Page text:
Congress Not Following Its Own Rules on Diversity

New members will be elected into Congress this week, bringing hundreds of new staffers with them. And a News4 I-Team review finds Congress isn’t following its own laws on ensuring diversity among its staff.

That’s despite laws passed by Congress that require nearly every other employer to track and report on its hiring of women and people of color – an issue noted by several former congressional staffers who spoke to the I-Team.

“There are individuals within that collective body that are leading by example,” said attorney, lobbyist, and author Anita Estell. “But as a collective body, Congress is not leading by example.”

Estell, who served as a House committee staffer early in her career, said the argument for any lawmaker to maintain a diverse staff is simple.

“We're a representative government, and so we want our government to be representative of the people who live in this nation," Estell said.

Congress requires diversity tracking in the workforce for everyone through the Civil Service Reform and Equal Employment Opportunity Acts, but lawmakers don’t have to follow those laws.

When the I-Team looked for records and numbers on how well congressional staffers reflect the gender and racial makeup of the states their lawmakers represent, we discovered there aren’t any.

The I-Team obtained a report from the Office of Personnel Management on minority employees in the federal workforce, which Congress requires OPM to submit every year. Their latest numbers show slight overall increase from the previous year - 0.04 percent - in employees who identify as women and as Black, Latino, Asian, Native Hawaiian/Pacific Islander or American Indian/Alaska Native.

But the picture of how Congress is doing itself on hiring minorities is nowhere near as clear.

The I-Team sent the member offices representing the District, Maryland, Virginia and West Virginia a list of questions asking them how many staffers and interns identify as men, women, LGBTQ, and every racial and ethnic breakdown on the most recent U.S. census reports.

Only seven offices answered the questions, and of those offices, minorities were actually over-represented compared to U.S. census figures. Women accounted for 52 percent of the staffers and interns in those offices, while people of color accounted for 43 percent of the workforce.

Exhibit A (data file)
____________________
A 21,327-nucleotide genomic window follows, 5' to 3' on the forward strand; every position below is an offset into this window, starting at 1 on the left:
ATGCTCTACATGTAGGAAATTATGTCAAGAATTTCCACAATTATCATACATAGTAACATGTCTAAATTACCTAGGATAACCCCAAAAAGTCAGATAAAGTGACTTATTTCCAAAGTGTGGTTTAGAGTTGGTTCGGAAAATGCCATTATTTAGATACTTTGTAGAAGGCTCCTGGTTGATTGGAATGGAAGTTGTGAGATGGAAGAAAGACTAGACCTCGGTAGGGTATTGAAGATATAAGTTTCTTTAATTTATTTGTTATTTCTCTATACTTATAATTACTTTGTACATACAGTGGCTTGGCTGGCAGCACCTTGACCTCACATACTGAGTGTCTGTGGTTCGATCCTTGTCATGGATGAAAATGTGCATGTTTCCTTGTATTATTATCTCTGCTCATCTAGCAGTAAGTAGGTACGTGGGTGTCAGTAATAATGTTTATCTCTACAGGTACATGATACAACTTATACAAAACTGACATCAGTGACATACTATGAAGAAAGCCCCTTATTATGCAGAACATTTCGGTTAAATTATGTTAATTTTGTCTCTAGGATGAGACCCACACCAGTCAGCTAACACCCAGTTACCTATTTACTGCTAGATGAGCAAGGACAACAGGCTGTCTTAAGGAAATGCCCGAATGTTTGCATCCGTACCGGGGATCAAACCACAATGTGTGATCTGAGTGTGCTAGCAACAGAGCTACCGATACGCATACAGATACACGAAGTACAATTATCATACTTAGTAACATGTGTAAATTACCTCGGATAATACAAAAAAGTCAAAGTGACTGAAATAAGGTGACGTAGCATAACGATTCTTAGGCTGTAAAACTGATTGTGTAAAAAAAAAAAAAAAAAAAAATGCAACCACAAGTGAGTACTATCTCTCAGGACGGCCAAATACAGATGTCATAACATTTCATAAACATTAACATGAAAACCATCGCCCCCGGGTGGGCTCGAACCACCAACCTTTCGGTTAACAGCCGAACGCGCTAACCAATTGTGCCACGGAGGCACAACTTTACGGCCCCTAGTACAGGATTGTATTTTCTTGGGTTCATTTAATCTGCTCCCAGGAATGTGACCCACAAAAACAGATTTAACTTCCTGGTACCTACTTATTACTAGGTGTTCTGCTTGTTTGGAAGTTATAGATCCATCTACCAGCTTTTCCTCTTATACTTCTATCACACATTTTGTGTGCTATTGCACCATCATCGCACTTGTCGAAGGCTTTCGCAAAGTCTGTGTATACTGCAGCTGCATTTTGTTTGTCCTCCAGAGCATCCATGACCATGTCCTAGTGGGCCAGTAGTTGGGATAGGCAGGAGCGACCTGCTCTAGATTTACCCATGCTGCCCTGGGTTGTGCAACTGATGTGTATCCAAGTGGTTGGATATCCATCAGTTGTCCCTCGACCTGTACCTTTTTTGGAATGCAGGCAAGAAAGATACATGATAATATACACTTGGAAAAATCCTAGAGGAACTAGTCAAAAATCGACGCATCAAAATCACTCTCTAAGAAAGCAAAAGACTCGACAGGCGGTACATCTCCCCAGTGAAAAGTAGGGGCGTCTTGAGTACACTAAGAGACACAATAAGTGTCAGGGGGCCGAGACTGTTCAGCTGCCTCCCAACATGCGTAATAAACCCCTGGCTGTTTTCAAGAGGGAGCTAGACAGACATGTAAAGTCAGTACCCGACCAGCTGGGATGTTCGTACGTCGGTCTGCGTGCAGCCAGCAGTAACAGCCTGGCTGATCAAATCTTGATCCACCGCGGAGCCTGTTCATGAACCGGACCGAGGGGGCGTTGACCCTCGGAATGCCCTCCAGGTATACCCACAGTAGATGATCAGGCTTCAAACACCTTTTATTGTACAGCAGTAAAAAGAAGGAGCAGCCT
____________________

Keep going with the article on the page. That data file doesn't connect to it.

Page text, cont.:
*Numbers only include seven of 29 member offices that responded to the News4 I-Team's survey, and no offices from West Virginia responded.

But that’s only a small snapshot of the senators and representatives for our region. Six offices – those of Maryland Sen. Ben Cardin, Maryland Rep. Donna Edwards, Virginia Rep. Morgan Griffith, Virginia Rep. Bob Goodlatte, Virginia Rep. Scott Rigell and West Virginia Rep. David McKinley - refused to answer the I-Team’s questions.

By way of explanation, Cardin’s office wrote the I-Team:

“We have a policy against answering surveys. The sheer number makes it prohibitive. In this case, your inclusion of interns also would make it nearly impossible to get an accurate view of our office. The number and demographics of our interns changes from session to session."

Sixteen others never replied after repeated requests.

Democratic Maryland Congressman Steny Hoyer's office is among the seven offices that responded and stressed diversity hiring isn’t always about numbers or what a person looks like.

"We believe in a democracy that you need all points of view,” Hoyer said, “and that's what diversity is about."

He said he's proud of the work his party has done on increasing diversity, but acknowledged there's room for improvement.

"We have the most diverse caucus in our history, but we are still not necessarily representative of the American mix," Hoyer said.

And it's not for lack of trying, according to Brad Fitch, another former congressional staffer.

"Every chief of staff that I know wants a diverse workforce in their office," he said. “It's very helpful for congressional staff to have walked a few miles in the shoes of their constituents if they come from that community.”

Fitch now runs the Congressional Management Foundation, which helps Congress improve operations with better business practices, and he pointed to a lack of money as a big part of what might be hampering diversity outreach efforts.

"Congress cuts its own budget, and in essence is shooting itself in the foot,” said Fitch. “It's very hard for a congressional office to create a pipeline of diverse applicants if it has no resources to do it."

Telly Lovelace, urban media director for the Republican National Committee, also started his career on the Hill and said he didn’t feel staff were always reflective of the country during his time there.

“I didn't see the diversity I wanted to see,” he said. “And you know, in my case, being an African-American Republican, it's part of being a super small minority.”

He’s now in charge of engaging African-American voters with the GOP and also sees the creation of diversity tracking for Congress as a key – in the same way Congress requires other agencies to report.

“There needs to be some method or a mechanism to keep track,” Lovelace said. “This will be a way to help encourage offices to make these efforts to really diversify their staff and, I mean, help both parties out at the end of the day."

Lovelace, Hoyer, Fitch and Estell also told the I-Team efforts to help Congress diversify its staff do exist – and pointed to a number of caucuses, programs, and resources aimed at promoting minority interests and making jobs on Capitol Hill more accessible to all. Some are listed below – check back, as this list will grow, and contact the News4 I-Team if you have additional resources to share.

Reported by Scott MacFarlane; produced by Ashley Brown and Rick Yarborough; and shot and edited by Jeff Piper, Steve Jones and Lance Ing.
Contact Us